The Volokh Conspiracy

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Brazilian Anthropologists Say Killing Twin, Disabled, or Transgender Children (Even When Their Parents Object) Ought to Be Tolerated, So Long as the Perpetrators are from One of Those … Er … Unassimilated Indigenous Tribes

And woe to anyone who attempts to inform tribal members that there may be alternatives to their traditional practices.


An article in Foreign Policy, entitled The Right to Kill: Should Brazil Keep Its Amazon Tribes from Taking the Lives of Their Children?, states:

The Kamayurá are among a handful of indigenous peoples in Brazil known to engage in infanticide and the selective killing of older children. Those targeted include the disabled, the children of single mothers, and twins—whom some tribes, including the Kamayurá, see as bad omens. [A Kamayurá man] told me of a 12-year-old boy from his father's generation whom the tribe buried alive because he "wanted to be a woman."

The article goes on to identify the Suruwaha as another such indigenous group. It states that a few years ago, a couple there to study the Suruwaha language took a 5-year-old Suruwaha child who had hypothyroidism (an easily treated condition) to the state capital for medical attention. The child's parents had committed suicide rather than kill their child as the tribe wanted. The tribe's efforts to kill her by burying her alive had failed. When the couple brought the now-treated girl back to her tribe, nobody wanted her, so the couple adopted her themselves. Meanwhile, the public prosecutor had banished them from the Suruwaha territory. The anthropologist's report that undergirded the prosecutor's injunction argued that they were wrongdoers because they had let the Suruwahas know that there are alternatives to their traditional practices. Apparently, if you are unlucky enough to have been born to the Suruwahas, you must be kept in the dark about the alternatives in the outside world.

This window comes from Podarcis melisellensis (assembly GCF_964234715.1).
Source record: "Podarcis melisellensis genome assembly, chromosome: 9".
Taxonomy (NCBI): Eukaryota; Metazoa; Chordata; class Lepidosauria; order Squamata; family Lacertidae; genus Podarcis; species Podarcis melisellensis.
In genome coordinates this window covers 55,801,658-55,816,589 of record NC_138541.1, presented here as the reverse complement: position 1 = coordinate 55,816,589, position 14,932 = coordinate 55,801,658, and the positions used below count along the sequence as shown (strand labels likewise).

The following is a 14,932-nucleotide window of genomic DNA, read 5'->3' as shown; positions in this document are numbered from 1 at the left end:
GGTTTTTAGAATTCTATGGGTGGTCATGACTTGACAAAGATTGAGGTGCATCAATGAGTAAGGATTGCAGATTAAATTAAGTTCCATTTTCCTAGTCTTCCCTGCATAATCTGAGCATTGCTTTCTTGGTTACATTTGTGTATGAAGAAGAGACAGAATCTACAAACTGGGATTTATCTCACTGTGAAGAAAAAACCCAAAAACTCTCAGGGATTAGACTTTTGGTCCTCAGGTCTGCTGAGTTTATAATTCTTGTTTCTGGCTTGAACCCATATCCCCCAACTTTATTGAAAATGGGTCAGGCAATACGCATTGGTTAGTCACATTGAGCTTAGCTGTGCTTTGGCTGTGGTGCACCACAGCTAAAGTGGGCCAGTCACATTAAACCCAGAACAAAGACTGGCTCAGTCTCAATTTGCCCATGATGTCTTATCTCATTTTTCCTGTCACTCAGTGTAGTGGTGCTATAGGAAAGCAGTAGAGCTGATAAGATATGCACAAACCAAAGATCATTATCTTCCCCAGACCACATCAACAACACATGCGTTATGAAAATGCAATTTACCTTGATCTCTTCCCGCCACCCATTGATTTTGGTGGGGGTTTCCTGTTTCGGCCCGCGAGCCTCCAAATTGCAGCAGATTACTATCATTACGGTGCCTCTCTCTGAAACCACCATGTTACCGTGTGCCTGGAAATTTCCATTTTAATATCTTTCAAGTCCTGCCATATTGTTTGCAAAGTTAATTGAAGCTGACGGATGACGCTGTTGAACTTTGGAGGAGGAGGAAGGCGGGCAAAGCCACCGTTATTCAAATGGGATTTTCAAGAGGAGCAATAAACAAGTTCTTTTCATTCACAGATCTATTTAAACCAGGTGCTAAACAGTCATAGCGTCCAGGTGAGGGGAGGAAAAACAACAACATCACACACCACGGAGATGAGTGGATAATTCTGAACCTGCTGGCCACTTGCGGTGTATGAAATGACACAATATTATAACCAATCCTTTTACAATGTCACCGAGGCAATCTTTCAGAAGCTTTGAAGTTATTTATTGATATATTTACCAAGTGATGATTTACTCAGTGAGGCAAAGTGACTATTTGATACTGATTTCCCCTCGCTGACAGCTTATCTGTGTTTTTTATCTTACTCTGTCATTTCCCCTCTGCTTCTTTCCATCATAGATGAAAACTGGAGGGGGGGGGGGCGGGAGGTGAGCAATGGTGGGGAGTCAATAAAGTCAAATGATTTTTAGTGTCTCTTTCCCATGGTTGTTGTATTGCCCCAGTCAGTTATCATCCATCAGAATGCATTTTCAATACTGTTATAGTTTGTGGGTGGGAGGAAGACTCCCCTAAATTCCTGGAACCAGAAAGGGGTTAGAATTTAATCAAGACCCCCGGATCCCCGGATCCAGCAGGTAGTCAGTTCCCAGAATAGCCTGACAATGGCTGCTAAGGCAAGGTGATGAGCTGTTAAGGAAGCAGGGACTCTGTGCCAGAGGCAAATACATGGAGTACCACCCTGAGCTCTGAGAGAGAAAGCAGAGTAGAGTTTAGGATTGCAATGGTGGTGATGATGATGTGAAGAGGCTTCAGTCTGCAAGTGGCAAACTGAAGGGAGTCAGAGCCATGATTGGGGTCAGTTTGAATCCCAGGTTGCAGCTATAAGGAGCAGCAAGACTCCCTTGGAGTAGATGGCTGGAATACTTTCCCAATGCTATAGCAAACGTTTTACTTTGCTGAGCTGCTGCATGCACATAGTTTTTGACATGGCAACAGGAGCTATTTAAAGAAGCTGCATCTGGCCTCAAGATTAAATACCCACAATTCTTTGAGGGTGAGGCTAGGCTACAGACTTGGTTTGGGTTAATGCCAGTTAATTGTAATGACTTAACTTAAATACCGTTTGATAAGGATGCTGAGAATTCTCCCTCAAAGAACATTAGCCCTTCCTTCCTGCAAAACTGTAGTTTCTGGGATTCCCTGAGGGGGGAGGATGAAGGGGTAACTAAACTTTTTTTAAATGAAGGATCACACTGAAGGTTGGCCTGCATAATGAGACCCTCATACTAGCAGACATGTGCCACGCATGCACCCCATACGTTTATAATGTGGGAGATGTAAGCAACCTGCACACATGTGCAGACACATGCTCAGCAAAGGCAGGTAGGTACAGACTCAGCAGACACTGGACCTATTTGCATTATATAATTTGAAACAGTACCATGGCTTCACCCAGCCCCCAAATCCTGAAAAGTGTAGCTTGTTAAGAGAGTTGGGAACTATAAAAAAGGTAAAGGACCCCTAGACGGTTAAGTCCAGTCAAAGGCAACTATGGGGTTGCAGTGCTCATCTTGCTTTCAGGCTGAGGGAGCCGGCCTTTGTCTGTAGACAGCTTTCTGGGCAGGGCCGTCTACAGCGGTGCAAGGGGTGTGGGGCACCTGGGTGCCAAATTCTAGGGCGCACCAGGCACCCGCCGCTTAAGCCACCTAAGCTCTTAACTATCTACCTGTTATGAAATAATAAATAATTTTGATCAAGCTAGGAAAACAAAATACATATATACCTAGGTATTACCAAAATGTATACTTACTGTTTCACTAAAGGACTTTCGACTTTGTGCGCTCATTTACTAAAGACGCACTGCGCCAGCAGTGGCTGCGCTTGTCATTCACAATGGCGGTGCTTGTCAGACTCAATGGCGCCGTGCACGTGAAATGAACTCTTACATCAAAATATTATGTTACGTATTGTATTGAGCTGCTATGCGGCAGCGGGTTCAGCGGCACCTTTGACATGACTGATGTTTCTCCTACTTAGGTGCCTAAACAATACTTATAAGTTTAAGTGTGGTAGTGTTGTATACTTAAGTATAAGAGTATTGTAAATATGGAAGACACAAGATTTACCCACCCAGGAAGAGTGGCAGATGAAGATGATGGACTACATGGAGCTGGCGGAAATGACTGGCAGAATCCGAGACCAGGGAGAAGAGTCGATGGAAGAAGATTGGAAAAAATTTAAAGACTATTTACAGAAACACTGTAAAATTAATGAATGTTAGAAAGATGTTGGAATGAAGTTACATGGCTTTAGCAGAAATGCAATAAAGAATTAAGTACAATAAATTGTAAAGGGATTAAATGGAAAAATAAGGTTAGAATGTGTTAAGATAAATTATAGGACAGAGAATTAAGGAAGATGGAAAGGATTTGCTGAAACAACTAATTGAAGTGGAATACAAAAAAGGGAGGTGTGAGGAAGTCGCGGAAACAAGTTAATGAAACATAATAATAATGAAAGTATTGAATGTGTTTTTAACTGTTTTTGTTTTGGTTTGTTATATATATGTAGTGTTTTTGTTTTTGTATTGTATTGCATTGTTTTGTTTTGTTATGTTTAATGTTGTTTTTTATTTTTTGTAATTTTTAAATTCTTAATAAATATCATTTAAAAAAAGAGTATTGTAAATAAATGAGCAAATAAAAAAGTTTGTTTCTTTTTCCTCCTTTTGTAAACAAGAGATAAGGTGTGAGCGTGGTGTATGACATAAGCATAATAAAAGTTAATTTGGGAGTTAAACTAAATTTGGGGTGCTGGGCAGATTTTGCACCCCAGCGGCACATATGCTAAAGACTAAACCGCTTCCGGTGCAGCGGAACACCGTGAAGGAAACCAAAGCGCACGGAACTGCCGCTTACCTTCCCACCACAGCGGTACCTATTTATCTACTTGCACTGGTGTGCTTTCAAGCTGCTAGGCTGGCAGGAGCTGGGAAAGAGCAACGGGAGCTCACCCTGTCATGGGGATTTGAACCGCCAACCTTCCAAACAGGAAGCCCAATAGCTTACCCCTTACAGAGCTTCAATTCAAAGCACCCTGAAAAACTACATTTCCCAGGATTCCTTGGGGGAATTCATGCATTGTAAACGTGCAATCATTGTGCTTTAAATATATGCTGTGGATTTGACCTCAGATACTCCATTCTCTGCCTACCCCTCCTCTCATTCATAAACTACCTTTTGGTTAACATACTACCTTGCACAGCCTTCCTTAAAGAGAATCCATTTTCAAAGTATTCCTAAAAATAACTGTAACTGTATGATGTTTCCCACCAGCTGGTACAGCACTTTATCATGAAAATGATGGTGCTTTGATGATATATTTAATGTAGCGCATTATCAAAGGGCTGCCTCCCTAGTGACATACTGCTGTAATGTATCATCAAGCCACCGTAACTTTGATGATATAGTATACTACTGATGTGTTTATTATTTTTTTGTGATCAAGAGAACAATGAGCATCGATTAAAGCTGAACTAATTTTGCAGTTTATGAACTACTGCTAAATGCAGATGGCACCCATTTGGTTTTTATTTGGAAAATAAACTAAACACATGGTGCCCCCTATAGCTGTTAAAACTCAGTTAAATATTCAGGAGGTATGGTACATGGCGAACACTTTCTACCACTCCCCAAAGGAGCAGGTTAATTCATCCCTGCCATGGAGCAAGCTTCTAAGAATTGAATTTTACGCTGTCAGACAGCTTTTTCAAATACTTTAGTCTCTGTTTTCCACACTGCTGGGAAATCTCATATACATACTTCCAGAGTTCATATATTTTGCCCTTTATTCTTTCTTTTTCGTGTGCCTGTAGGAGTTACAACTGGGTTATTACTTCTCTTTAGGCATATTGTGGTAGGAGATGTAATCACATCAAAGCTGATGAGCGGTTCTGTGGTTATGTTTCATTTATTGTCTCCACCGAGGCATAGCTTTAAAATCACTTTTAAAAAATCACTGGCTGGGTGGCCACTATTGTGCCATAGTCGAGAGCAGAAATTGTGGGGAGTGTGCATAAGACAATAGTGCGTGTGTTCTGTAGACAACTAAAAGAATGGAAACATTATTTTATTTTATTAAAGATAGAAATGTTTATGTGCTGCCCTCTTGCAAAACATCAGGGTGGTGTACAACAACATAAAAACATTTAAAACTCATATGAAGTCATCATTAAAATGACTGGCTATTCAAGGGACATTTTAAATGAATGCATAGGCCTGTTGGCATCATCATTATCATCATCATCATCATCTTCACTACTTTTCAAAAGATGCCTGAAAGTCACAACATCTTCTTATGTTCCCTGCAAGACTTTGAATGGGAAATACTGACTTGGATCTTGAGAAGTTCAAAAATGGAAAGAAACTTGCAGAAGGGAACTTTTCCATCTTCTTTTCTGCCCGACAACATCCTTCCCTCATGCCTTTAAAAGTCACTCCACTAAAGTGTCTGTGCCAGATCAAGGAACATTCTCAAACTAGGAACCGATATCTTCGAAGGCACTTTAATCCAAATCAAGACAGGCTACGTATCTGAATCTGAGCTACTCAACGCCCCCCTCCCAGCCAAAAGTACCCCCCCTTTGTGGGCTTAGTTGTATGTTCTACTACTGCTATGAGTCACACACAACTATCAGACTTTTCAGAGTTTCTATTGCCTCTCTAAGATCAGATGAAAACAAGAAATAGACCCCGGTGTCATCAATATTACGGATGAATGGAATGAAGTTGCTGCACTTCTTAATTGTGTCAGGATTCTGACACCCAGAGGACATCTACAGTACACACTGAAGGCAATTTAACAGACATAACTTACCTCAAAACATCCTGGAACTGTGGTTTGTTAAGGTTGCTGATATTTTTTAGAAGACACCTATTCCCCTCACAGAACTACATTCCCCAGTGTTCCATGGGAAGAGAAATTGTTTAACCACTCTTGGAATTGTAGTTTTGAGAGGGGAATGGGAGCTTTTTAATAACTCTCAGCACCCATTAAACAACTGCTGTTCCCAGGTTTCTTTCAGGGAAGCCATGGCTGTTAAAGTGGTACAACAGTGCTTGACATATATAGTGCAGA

As of April, the Brazilian legislature was trying to do something about this issue. The Brazilian Association of Anthropology was opposing the proposal, arguing that "the most repressive and lethal actions ever perpetrated against the indigenous peoples of the Americas … were unfailingly justified through appeals to noble causes, humanitarian values and universal principles."

Call me a cultural bigot if you will, but I am so glad to have been born in a community where the city council members figured they'd get in trouble if they starting insisting that I be killed.